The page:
Wednesday 18 January 2017

Henry 'Harry' Gleeson case: Incorrect name has 'tarnished' murder pardon

Adam Cullen and Denise Calnan

Published 14/01/2016 | 02:30

Henry ‘Harry’ Gleeson. Photo: Courtesy Tom Gleeson
Henry ‘Harry’ Gleeson. Photo: Courtesy Tom Gleeson

The family of the very first man ever to receive a posthumous pardon in the history of the state have said it has "been tarnished" by the Government's inability to get his name correct on the official documentation.

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Henry 'Harry' Gleeson was wrongly convicted of the 1940 murder of Mary 'Moll' McCarthy. He was sentenced to death and was executed a year later for the slaying of Ms McCarthy, a single mother of seven, who had been found with gunshot wounds to her face. Throughout the course of his incarceration, Mr Gleeson maintained his innocence. His legal representation also remained convinced of his innocence.

Following a submission from the Innocence Project Ireland and the Justice for Harry Gleeson group, the Attorney General ordered a review of the case.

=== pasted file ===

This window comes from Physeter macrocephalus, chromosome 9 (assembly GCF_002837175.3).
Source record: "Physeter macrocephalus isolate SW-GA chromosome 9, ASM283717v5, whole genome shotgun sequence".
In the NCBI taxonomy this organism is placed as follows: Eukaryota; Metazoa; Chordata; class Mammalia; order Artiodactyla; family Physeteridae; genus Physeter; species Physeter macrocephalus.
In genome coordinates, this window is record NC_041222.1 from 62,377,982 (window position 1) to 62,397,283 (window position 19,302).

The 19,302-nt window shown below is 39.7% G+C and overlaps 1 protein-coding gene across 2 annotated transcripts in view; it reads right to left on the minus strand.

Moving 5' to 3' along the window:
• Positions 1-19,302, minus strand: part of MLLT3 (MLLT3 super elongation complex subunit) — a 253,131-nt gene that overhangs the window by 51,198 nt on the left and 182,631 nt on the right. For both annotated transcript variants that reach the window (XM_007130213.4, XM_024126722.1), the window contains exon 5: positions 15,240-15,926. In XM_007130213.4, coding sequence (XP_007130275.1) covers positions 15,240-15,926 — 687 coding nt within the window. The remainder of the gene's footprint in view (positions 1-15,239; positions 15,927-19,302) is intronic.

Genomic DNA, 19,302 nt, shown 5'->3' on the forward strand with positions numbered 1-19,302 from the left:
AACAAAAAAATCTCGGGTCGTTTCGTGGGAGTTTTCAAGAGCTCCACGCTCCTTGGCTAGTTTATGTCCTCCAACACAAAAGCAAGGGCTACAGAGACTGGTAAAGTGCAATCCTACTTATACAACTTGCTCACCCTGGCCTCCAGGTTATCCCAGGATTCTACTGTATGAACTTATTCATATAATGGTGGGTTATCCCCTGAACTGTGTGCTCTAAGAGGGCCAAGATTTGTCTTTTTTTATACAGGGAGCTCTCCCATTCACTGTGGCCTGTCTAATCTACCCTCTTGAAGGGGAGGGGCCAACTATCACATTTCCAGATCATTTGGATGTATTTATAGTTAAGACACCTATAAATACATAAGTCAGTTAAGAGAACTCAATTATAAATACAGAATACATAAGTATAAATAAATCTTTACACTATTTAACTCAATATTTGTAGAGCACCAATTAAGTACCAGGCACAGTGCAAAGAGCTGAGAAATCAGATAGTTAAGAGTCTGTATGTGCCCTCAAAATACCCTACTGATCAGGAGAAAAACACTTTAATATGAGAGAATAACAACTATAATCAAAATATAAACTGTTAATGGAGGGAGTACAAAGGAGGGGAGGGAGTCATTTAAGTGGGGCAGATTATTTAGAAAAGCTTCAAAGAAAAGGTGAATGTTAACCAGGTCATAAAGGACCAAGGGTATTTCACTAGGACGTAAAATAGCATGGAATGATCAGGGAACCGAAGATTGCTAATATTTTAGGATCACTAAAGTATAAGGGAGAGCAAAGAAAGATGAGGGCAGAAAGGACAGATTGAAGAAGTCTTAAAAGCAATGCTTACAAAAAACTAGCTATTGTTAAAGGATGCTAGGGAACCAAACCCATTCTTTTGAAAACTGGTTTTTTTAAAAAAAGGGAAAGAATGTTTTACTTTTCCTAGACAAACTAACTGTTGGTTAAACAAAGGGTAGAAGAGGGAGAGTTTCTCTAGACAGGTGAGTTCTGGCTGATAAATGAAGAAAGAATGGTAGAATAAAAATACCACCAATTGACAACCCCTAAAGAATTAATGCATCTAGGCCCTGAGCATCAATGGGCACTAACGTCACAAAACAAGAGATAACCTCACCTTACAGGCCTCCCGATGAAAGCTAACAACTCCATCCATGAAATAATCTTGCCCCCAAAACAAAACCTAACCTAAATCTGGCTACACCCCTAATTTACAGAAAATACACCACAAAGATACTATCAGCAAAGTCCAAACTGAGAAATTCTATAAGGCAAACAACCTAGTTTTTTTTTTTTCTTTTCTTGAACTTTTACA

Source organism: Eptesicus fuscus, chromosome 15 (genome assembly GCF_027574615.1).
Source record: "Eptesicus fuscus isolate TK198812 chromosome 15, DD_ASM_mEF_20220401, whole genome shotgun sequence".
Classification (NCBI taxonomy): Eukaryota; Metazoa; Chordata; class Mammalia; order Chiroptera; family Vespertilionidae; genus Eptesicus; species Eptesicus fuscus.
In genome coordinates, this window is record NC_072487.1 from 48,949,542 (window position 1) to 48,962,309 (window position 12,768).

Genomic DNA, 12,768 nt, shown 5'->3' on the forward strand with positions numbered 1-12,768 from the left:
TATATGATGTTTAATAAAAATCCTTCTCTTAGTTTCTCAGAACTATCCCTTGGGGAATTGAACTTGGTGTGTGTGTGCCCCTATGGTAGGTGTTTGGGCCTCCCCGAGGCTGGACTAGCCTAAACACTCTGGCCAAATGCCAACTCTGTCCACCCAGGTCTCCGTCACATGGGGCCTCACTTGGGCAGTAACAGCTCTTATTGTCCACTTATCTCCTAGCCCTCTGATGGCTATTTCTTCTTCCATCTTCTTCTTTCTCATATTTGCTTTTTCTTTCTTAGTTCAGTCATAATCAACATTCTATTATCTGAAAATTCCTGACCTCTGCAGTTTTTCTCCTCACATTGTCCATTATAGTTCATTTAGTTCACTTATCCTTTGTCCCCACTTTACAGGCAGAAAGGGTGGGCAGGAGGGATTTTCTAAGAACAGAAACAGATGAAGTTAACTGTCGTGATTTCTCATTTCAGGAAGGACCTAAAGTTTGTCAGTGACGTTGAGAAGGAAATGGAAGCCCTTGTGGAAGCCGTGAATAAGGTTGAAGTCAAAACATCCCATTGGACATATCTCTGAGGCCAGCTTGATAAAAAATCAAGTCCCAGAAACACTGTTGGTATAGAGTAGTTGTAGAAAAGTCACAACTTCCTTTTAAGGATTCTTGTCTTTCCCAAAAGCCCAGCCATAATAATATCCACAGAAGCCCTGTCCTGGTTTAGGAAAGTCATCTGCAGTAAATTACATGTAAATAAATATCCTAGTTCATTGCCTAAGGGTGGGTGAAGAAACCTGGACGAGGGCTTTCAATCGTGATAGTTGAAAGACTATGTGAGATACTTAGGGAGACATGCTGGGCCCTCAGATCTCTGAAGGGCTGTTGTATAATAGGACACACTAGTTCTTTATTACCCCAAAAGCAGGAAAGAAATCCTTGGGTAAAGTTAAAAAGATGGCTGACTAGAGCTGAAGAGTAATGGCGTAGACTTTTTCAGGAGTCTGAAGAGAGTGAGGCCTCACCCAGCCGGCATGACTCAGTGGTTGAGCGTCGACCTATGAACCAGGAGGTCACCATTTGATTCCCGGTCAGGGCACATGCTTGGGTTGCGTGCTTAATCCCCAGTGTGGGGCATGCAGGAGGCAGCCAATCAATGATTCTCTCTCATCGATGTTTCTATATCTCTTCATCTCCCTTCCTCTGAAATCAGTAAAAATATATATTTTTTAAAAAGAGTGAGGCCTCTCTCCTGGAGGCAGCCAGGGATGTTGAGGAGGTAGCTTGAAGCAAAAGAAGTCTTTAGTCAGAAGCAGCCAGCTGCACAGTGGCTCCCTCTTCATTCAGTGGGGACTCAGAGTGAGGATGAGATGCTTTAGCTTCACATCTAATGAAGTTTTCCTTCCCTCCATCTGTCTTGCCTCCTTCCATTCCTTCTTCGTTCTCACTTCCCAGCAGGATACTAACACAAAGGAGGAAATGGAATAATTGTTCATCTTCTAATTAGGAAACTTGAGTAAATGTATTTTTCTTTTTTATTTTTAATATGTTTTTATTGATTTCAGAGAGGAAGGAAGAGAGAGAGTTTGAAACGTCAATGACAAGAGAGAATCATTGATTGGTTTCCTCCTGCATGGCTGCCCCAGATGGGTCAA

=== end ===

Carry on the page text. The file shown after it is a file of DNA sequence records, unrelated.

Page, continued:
It was undertaken by Shane Murphy who uncovered serious deficiencies in the conviction, including a lack of substantial evidence.

President Michael D Higgins officially signed a posthumous pardon for Mr Gleeson on December 19. However, his family have expressed their outrage that the document prepared by the Department of the Justice and the Office of the Attorney General bears his nickname 'Harry' rather than his correct name 'Henry'.

"I just found absolutely unacceptable that after 75 years of campaigning to clear his name, the Government can not even get it correct," said Mr Gleesons great-nephew Vincent Phelan.

"This was prepared by the foremost legal minds in this land, and it is the first of its kind. What does it say for our country that they can't get it right? he asked.

"This is a legal document, and a nickname appears on it. If you gave a guard a nickname instead of your real name that wouldn't be good enough.

"If you appeared in court for a simple TV licence charge and the wrong name appeared it would be thrown out."

Mr Phelan complained to the President's Office and were told in an email seen by this newspaper that the matter had been referred to the Department of the Taoiseach.

Irish Independent

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